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Torbjörn Åkerstedt, first author of the study, at the Stress Research Institute, Stockholm University, said: "Sleep duration is important for longevity". According to a study by Swedish and US researchers, people under the age of 65 who get less than five hours sleep on the weekend had an increased risk of death.

According to Bustle: "The researchers divided the people into several groups: Short sleepers, who tended to sleep for fewer than five hours per night; medium sleepers, who slept around seven hours per night; and long sleepers, who slept for nine hours or more per night". But individuals who balanced their short weekday sleep with longer weekend sleep did not appear to have any increased mortality risk.

Interestingly, study participants who consistently got more than eight hours of sleep a night were found to have a 25% higher mortality rate.

Do you sleep in on the weekends like your life depends on it? A new study suggests that sleeping in on your days off can offset a lack of sleep during the work week.

Researchers examined the data gathered from over 43,000 Swedish residents who have been followed over a period of 13 years.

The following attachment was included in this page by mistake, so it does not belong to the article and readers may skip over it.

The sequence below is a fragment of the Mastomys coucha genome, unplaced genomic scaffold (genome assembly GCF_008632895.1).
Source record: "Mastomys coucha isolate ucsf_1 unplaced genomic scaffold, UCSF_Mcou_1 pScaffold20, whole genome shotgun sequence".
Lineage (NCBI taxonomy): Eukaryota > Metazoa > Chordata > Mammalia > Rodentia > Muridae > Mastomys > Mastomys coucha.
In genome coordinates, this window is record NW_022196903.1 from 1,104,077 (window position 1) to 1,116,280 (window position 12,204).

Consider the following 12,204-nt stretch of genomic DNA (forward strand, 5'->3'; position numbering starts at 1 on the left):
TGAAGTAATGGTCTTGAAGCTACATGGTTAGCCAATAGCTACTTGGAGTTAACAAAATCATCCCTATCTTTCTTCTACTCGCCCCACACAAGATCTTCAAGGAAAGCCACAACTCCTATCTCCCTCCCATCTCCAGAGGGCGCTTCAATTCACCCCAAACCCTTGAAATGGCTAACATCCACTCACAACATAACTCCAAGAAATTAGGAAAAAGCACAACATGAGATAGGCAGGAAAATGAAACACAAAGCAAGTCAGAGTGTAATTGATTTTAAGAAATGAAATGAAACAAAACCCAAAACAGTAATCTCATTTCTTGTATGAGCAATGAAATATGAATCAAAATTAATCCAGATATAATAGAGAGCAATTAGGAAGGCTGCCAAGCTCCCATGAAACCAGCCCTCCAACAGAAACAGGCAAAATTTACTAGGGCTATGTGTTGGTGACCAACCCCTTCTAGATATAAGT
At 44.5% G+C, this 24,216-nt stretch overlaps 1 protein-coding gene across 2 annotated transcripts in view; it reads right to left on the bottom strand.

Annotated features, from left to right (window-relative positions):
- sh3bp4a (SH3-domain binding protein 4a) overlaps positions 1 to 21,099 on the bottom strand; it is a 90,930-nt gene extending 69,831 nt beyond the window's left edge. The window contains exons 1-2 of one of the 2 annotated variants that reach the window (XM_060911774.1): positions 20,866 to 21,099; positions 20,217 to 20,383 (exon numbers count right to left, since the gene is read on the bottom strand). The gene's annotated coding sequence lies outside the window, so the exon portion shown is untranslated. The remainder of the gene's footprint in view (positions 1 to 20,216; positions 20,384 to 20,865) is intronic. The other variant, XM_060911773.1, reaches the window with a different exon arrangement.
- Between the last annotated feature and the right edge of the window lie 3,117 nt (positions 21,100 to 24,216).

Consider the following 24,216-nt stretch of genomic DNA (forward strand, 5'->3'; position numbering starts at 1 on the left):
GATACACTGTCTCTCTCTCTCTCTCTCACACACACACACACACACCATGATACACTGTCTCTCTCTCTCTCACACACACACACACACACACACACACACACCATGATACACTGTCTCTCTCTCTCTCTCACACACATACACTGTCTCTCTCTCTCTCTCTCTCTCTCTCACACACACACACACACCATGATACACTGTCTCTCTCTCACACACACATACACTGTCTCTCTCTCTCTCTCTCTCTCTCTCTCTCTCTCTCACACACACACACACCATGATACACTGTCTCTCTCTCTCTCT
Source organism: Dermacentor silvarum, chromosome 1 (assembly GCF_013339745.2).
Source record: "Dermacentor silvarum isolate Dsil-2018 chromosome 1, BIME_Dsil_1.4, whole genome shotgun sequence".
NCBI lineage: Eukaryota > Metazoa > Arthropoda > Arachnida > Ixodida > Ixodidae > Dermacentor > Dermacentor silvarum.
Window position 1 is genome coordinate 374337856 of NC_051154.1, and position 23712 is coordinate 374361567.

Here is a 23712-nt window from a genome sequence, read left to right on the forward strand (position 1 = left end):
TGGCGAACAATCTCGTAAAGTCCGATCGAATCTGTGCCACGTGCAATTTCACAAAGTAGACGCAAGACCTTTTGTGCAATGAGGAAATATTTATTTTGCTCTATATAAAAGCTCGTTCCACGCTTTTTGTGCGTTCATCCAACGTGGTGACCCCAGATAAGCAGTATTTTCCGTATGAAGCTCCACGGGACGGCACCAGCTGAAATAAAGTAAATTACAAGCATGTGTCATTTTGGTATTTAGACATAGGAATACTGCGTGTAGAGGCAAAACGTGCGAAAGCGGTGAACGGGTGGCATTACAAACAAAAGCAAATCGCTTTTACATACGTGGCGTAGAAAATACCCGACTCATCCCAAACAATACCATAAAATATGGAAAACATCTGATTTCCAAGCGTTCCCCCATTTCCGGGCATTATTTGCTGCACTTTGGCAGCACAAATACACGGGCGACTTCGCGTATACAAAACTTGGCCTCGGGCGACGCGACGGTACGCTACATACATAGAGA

For those who only manage to get less than five hours of shut eye throughout the week, but then have a longer snooze on the weekends, there was no heightened mortality risk.

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While the study didn't investigate the direct link between sleep patterns and mortality rates, getting little sleep was suggested to have an overall negative effect on the body.

Since the longer you are awake, the more sleep you need-your "sleep debt" needs to be "paid off."
That was true only for those under 65; the mortality difference disappeared for people who were older. But channeling your inner cat and sleeping too much can be just as bad for your health, studies have found.

"It fits with what we do know about sleep", he said.

Average sleep duration at weekends and the percentage of those saying they did not feel rested at waking, did fall with age. Getting to bed to ensure eight hours of sleep is a daily battle, but it's nothing compared with getting up in the morning to make it to work on time.

"The assumption in this is that weekend sleep is a catch-up sleep", said Åkerstedt, though he noted the study did not prove that to be the case.

So forget "sleep when you're dead" - it might be more like "don't sleep, and you will be dead".


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